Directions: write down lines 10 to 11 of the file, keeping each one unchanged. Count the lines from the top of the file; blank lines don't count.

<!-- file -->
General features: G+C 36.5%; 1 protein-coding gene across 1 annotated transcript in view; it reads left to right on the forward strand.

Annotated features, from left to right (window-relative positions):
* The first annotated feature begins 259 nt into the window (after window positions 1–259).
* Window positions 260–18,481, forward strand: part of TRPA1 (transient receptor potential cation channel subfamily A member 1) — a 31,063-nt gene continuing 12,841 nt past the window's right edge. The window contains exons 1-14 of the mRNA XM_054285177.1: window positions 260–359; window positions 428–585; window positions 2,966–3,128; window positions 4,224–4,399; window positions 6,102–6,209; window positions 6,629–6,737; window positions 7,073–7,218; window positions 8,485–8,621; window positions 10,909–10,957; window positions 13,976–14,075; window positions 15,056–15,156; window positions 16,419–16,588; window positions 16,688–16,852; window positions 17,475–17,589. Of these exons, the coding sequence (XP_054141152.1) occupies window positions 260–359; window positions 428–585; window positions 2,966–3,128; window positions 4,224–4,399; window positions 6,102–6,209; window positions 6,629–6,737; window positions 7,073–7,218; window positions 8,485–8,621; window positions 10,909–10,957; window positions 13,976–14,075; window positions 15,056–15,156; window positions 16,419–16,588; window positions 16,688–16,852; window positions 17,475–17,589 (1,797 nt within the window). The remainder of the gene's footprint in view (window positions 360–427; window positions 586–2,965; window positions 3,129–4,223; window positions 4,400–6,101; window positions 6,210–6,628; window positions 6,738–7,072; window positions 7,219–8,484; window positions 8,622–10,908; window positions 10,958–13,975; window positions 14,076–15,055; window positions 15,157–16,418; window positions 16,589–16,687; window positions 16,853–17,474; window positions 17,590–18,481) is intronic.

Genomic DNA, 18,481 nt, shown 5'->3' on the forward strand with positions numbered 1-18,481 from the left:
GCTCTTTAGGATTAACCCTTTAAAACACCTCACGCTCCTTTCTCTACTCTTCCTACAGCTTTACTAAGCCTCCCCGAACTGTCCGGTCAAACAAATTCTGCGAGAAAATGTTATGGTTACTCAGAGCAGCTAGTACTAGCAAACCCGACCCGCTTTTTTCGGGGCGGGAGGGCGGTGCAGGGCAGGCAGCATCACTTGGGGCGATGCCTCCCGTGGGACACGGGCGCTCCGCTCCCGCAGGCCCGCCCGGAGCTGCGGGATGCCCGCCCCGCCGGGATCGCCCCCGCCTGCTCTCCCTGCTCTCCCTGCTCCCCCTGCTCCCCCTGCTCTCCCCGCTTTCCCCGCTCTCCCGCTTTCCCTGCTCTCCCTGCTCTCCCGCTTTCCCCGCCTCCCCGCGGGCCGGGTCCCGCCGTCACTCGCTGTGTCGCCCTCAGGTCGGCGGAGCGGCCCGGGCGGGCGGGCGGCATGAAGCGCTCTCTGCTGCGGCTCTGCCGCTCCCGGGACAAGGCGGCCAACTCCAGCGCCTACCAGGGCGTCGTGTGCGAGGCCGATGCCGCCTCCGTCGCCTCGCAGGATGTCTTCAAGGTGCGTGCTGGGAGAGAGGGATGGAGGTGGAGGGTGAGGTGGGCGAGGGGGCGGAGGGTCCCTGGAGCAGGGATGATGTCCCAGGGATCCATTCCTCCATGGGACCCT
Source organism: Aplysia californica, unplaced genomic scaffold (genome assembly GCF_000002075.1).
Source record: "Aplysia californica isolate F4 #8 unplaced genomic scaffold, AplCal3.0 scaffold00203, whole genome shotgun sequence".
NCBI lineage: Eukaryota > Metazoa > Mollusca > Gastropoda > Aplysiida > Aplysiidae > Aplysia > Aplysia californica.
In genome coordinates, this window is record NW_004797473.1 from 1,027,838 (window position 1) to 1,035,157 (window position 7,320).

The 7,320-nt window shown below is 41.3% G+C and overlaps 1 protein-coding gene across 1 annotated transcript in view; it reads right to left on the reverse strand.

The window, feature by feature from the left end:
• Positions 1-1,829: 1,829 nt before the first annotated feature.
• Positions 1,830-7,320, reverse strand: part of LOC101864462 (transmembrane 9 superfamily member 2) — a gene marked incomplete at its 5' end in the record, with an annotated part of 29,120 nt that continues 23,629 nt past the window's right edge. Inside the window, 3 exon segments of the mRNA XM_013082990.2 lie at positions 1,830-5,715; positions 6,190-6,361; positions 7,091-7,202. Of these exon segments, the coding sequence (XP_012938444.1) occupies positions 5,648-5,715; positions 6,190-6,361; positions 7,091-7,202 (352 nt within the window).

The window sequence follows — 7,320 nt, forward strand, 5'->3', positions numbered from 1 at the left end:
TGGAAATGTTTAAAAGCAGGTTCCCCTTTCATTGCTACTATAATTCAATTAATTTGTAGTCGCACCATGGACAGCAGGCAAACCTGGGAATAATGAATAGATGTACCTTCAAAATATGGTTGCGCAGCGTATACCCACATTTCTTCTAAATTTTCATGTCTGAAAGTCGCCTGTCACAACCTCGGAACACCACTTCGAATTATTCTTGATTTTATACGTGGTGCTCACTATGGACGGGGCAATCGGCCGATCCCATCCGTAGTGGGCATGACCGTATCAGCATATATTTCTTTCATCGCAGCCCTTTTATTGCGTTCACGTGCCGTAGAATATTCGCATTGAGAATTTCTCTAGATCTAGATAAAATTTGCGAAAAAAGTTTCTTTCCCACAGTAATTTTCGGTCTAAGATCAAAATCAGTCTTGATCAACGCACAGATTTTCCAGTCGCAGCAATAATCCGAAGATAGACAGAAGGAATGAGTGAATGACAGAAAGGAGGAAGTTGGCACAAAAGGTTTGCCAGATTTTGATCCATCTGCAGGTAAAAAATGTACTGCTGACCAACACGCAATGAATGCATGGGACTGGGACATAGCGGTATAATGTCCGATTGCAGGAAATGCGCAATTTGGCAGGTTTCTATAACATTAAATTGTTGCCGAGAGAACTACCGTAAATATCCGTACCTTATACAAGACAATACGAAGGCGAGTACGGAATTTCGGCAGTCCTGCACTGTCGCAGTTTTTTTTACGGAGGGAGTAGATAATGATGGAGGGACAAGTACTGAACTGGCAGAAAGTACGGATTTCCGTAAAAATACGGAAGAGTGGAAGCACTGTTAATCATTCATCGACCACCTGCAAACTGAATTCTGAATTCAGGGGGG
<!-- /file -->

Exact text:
In genome coordinates, this window is record NW_004797473.1 from 1,027,838 (window position 1) to 1,035,157 (window position 7,320).

The 7,320-nt window shown below is 41.3% G+C and overlaps 1 protein-coding gene across 1 annotated transcript in view; it reads right to left on the reverse strand.